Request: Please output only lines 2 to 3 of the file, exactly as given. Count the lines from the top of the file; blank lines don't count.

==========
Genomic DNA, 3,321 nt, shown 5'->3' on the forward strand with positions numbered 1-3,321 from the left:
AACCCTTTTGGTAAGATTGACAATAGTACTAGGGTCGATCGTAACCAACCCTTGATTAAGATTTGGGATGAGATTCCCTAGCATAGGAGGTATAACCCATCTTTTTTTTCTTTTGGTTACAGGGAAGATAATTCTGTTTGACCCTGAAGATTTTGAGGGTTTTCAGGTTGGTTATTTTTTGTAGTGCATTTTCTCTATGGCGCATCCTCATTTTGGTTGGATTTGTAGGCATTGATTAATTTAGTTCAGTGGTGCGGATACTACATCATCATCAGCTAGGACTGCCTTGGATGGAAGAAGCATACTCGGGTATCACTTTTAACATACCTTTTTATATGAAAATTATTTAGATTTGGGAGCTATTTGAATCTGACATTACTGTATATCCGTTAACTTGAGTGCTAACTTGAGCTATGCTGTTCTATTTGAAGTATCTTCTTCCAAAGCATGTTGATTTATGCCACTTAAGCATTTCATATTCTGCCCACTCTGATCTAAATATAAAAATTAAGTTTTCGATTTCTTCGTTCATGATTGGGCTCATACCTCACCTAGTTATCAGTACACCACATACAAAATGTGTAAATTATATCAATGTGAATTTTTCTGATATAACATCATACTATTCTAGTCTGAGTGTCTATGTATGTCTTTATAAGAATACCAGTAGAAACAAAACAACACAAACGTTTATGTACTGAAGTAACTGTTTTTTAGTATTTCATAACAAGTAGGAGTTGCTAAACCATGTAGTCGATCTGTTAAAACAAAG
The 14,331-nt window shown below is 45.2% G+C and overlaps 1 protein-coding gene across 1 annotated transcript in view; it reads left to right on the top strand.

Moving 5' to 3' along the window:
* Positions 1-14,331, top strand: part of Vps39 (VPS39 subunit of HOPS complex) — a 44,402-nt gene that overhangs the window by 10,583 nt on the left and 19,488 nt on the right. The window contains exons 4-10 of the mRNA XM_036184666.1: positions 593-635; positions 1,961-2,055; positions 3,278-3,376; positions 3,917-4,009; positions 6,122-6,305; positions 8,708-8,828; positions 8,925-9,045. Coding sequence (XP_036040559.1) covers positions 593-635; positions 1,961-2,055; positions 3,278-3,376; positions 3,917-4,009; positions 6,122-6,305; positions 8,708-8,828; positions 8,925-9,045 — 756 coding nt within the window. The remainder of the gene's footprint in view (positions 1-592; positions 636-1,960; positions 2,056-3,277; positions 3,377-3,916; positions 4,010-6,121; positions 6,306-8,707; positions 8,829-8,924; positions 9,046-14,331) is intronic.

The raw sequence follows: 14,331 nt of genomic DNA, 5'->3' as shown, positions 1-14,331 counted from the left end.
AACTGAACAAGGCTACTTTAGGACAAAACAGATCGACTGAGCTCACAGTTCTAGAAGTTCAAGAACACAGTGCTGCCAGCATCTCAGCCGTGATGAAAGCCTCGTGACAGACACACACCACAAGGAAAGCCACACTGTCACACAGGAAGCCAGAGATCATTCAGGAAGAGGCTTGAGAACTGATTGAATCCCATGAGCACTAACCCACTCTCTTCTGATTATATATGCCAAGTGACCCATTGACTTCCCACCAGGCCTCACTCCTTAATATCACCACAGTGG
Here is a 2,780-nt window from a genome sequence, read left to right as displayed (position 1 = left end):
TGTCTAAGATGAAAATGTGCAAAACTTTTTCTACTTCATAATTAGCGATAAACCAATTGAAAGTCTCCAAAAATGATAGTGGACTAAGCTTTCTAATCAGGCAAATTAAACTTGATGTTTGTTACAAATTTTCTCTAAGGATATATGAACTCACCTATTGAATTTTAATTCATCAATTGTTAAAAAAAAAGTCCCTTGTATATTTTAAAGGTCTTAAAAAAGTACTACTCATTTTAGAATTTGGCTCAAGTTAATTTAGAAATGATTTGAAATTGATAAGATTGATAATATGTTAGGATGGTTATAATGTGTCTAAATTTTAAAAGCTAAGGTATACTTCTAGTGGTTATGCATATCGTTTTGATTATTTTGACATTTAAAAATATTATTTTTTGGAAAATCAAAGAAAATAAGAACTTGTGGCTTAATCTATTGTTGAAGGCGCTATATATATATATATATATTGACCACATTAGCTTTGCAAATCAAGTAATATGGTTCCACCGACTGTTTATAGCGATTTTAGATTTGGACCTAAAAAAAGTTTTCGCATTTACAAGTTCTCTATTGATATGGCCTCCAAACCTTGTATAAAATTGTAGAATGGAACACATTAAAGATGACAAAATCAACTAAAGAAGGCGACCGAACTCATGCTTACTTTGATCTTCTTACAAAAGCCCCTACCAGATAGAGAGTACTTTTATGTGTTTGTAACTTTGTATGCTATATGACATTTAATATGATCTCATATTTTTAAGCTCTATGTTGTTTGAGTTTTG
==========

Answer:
AACCCTTTTGGTAAGATTGACAATAGTACTAGGGTCGATCGTAACCAACCCTTGATTAAGATTTGGGATGAGATTCCCTAGCATAGGAGGTATAACCCATCTTTTTTTTCTTTTGGTTACAGGGAAGATAATTCTGTTTGACCCTGAAGATTTTGAGGGTTTTCAGGTTGGTTATTTTTTGTAGTGCATTTTCTCTATGGCGCATCCTCATTTTGGTTGGATTTGTAGGCATTGATTAATTTAGTTCAGTGGTGCGGATACTACATCATCATCAGCTAGGACTGCCTTGGATGGAAGAAGCATACTCGGGTATCACTTTTAACATACCTTTTTATATGAAAATTATTTAGATTTGGGAGCTATTTGAATCTGACATTACTGTATATCCGTTAACTTGAGTGCTAACTTGAGCTATGCTGTTCTATTTGAAGTATCTTCTTCCAAAGCATGTTGATTTATGCCACTTAAGCATTTCATATTCTGCCCACTCTGATCTAAATATAAAAATTAAGTTTTCGATTTCTTCGTTCATGATTGGGCTCATACCTCACCTAGTTATCAGTACACCACATACAAAATGTGTAAATTATATCAATGTGAATTTTTCTGATATAACATCATACTATTCTAGTCTGAGTGTCTATGTATGTCTTTATAAGAATACCAGTAGAAACAAAACAACACAAACGTTTATGTACTGAAGTAACTGTTTTTTAGTATTTCATAACAAGTAGGAGTTGCTAAACCATGTAGTCGATCTGTTAAAACAAAG
The 14,331-nt window shown below is 45.2% G+C and overlaps 1 protein-coding gene across 1 annotated transcript in view; it reads left to right on the top strand.